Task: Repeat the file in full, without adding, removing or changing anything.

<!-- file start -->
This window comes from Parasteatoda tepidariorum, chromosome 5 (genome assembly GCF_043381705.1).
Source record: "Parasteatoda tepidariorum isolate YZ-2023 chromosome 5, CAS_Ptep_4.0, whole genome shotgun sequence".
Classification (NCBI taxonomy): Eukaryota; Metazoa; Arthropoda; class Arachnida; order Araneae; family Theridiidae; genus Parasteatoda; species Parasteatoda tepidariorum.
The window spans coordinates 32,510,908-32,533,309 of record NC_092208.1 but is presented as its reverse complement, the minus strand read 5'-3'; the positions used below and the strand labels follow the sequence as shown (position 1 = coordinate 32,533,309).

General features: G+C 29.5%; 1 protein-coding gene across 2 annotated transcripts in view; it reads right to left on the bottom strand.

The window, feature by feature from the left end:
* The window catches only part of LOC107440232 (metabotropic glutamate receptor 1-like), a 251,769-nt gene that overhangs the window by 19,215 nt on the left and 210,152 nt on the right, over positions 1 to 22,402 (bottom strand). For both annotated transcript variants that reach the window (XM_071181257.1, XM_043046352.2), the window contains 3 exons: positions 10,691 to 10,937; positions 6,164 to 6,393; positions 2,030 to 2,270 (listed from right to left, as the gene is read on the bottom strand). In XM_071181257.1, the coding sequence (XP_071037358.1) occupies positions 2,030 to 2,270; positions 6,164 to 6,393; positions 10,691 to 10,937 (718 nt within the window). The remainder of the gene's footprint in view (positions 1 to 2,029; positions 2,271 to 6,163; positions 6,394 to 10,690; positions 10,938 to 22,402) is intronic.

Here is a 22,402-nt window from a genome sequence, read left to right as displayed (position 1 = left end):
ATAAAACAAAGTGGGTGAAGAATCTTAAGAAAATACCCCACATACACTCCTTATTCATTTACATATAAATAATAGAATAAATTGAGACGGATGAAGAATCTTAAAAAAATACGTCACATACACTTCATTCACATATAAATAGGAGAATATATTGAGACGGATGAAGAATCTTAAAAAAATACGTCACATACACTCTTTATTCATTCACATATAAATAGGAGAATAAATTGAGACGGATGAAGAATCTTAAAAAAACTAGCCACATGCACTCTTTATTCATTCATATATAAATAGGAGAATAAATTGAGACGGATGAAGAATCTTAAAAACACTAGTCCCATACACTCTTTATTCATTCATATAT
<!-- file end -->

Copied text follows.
This window comes from Parasteatoda tepidariorum, chromosome 5 (genome assembly GCF_043381705.1).
Source record: "Parasteatoda tepidariorum isolate YZ-2023 chromosome 5, CAS_Ptep_4.0, whole genome shotgun sequence".
Classification (NCBI taxonomy): Eukaryota; Metazoa; Arthropoda; class Arachnida; order Araneae; family Theridiidae; genus Parasteatoda; species Parasteatoda tepidariorum.
The window spans coordinates 32,510,908-32,533,309 of record NC_092208.1 but is presented as its reverse complement, the minus strand read 5'-3'; the positions used below and the strand labels follow the sequence as shown (position 1 = coordinate 32,533,309).

General features: G+C 29.5%; 1 protein-coding gene across 2 annotated transcripts in view; it reads right to left on the bottom strand.

The window, feature by feature from the left end:
* The window catches only part of LOC107440232 (metabotropic glutamate receptor 1-like), a 251,769-nt gene that overhangs the window by 19,215 nt on the left and 210,152 nt on the right, over positions 1 to 22,402 (bottom strand). For both annotated transcript variants that reach the window (XM_071181257.1, XM_043046352.2), the window contains 3 exons: positions 10,691 to 10,937; positions 6,164 to 6,393; positions 2,030 to 2,270 (listed from right to left, as the gene is read on the bottom strand). In XM_071181257.1, the coding sequence (XP_071037358.1) occupies positions 2,030 to 2,270; positions 6,164 to 6,393; positions 10,691 to 10,937 (718 nt within the window). The remainder of the gene's footprint in view (positions 1 to 2,029; positions 2,271 to 6,163; positions 6,394 to 10,690; positions 10,938 to 22,402) is intronic.

Here is a 22,402-nt window from a genome sequence, read left to right as displayed (position 1 = left end):
ATAAAACAAAGTGGGTGAAGAATCTTAAGAAAATACCCCACATACACTCCTTATTCATTTACATATAAATAATAGAATAAATTGAGACGGATGAAGAATCTTAAAAAAATACGTCACATACACTTCATTCACATATAAATAGGAGAATATATTGAGACGGATGAAGAATCTTAAAAAAATACGTCACATACACTCTTTATTCATTCACATATAAATAGGAGAATAAATTGAGACGGATGAAGAATCTTAAAAAAACTAGCCACATGCACTCTTTATTCATTCATATATAAATAGGAGAATAAATTGAGACGGATGAAGAATCTTAAAAACACTAGTCCCATACACTCTTTATTCATTCATATAT